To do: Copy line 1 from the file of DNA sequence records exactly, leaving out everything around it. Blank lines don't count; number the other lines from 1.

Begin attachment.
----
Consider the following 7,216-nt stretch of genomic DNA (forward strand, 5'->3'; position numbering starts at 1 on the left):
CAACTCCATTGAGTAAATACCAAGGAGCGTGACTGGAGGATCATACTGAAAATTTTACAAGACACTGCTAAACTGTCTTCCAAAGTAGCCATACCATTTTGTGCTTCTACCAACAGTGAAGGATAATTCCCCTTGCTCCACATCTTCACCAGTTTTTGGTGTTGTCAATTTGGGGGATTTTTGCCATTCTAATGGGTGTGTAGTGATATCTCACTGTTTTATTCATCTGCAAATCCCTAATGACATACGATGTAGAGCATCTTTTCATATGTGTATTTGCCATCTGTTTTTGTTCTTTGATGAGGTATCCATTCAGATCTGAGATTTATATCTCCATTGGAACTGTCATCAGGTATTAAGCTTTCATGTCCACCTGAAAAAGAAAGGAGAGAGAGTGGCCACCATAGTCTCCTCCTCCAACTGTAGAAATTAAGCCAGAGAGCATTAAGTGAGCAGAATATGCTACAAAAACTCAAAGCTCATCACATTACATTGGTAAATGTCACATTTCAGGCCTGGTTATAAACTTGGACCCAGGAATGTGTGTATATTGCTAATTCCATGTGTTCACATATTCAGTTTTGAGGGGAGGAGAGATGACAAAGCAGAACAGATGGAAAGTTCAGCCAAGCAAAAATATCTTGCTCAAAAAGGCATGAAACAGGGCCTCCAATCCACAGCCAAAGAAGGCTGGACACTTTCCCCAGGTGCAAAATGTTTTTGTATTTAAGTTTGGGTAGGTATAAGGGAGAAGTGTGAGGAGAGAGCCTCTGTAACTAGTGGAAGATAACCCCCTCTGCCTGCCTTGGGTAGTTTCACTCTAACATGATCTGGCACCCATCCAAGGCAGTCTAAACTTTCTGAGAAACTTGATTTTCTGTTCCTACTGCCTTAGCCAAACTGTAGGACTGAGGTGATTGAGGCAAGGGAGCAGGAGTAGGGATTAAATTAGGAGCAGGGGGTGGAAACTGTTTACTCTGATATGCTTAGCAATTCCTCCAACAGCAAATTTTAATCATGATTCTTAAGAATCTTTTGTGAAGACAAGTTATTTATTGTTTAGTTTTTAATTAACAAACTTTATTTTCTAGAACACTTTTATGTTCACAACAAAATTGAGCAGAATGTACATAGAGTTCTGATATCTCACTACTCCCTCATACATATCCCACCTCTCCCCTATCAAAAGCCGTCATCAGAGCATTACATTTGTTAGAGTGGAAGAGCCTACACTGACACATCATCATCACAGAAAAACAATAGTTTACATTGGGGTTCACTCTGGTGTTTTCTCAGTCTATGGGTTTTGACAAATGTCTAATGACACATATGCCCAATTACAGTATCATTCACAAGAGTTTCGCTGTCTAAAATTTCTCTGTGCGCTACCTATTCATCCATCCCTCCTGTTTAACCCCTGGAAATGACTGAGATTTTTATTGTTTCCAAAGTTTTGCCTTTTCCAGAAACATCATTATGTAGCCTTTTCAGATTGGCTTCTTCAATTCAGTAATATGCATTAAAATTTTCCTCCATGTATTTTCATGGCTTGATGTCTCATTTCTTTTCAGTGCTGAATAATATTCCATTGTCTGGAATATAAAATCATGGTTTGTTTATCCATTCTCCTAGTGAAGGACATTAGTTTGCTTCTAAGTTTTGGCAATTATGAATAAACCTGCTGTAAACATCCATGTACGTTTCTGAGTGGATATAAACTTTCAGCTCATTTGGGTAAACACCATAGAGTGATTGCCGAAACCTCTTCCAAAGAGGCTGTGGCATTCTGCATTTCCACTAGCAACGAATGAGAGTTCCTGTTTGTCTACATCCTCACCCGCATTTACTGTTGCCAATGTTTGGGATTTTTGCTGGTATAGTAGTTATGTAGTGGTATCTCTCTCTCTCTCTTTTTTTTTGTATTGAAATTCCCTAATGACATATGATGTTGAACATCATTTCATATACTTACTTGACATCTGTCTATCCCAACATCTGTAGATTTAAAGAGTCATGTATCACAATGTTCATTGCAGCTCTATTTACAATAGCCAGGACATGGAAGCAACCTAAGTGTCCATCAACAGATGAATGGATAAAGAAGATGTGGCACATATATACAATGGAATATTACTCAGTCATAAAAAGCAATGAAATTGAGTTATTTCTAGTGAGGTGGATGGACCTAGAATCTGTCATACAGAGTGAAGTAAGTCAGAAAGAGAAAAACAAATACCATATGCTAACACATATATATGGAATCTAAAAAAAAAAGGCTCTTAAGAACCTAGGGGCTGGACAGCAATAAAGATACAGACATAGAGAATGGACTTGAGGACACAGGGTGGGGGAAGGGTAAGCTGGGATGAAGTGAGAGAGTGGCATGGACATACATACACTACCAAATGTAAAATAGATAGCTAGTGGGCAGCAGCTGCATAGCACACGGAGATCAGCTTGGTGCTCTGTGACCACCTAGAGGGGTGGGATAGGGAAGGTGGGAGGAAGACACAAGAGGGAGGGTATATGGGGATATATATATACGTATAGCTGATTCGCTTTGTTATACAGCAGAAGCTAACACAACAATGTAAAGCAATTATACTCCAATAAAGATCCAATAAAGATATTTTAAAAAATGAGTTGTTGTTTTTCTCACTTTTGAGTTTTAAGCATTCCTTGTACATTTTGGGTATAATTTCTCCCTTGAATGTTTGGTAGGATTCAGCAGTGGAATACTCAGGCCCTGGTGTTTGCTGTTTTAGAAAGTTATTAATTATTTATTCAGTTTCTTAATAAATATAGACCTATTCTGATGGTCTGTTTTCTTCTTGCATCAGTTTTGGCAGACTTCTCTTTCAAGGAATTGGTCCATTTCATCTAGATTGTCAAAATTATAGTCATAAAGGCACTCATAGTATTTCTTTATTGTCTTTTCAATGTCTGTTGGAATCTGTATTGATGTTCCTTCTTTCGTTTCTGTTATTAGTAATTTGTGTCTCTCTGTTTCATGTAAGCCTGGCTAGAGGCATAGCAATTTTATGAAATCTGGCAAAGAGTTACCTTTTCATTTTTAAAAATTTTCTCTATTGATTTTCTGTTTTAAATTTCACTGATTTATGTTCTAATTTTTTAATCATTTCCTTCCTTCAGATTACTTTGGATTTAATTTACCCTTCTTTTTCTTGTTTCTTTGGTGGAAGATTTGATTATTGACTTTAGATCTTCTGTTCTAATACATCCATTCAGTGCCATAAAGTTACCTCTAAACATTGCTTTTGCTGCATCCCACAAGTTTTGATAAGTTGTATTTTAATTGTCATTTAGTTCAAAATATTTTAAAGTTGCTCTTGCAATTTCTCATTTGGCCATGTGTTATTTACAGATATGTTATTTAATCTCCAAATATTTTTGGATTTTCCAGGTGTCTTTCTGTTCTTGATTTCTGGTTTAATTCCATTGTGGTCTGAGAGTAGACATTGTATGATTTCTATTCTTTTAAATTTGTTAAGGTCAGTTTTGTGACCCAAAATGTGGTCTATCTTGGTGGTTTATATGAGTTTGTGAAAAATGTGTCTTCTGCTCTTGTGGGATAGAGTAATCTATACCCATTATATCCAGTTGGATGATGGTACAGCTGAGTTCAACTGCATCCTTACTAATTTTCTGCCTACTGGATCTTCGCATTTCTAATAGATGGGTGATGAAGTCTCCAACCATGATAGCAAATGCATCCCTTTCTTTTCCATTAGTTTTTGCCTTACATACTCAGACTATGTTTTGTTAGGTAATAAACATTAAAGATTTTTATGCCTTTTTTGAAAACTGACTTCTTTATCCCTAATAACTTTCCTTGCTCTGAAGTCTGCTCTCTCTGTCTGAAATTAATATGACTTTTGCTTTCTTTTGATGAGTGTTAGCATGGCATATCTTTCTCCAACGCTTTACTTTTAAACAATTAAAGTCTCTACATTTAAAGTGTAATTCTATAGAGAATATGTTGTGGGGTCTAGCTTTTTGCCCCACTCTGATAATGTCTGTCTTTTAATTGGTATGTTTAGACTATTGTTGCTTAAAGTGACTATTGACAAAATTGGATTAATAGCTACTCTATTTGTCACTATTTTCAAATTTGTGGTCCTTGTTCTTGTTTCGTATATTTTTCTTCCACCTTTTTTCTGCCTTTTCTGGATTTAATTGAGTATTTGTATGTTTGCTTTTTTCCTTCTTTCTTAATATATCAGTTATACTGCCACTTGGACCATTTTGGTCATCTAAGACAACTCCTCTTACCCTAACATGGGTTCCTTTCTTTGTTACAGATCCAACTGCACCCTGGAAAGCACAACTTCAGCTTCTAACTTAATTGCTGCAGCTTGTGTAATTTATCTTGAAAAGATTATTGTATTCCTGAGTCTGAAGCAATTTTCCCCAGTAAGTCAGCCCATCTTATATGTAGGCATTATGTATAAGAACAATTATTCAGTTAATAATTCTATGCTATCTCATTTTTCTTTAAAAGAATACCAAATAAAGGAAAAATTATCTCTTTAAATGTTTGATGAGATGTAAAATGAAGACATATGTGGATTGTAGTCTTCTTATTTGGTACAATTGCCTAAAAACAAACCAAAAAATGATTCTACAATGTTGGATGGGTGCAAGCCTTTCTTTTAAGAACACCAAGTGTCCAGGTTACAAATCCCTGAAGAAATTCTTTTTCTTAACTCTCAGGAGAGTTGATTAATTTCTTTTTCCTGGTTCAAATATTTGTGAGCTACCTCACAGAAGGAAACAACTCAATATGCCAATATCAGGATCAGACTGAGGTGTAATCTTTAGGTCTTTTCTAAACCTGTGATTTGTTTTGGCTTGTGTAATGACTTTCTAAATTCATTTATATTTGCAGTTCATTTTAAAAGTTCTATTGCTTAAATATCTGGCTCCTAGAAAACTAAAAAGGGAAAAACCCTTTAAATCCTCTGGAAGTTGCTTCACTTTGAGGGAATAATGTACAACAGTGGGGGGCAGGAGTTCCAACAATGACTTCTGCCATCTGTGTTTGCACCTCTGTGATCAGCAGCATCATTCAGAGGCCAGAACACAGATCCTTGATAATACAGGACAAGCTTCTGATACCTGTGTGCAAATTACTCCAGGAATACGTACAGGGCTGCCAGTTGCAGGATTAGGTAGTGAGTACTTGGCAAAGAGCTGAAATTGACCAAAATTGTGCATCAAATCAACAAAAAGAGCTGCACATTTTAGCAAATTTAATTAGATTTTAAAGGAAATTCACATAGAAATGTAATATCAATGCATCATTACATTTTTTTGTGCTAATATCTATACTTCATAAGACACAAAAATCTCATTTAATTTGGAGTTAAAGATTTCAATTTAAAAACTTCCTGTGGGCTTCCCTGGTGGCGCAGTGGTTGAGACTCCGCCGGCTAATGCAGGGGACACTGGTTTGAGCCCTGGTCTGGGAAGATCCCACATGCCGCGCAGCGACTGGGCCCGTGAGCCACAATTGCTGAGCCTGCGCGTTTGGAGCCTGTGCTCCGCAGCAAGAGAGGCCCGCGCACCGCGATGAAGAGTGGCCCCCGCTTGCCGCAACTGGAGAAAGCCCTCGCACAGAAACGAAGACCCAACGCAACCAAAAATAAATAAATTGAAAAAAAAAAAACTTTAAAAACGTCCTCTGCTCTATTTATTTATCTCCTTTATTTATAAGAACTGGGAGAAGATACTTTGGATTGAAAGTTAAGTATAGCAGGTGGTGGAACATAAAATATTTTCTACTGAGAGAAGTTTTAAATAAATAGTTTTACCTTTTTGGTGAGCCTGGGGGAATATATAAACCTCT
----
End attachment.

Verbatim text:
Consider the following 7,216-nt stretch of genomic DNA (forward strand, 5'->3'; position numbering starts at 1 on the left):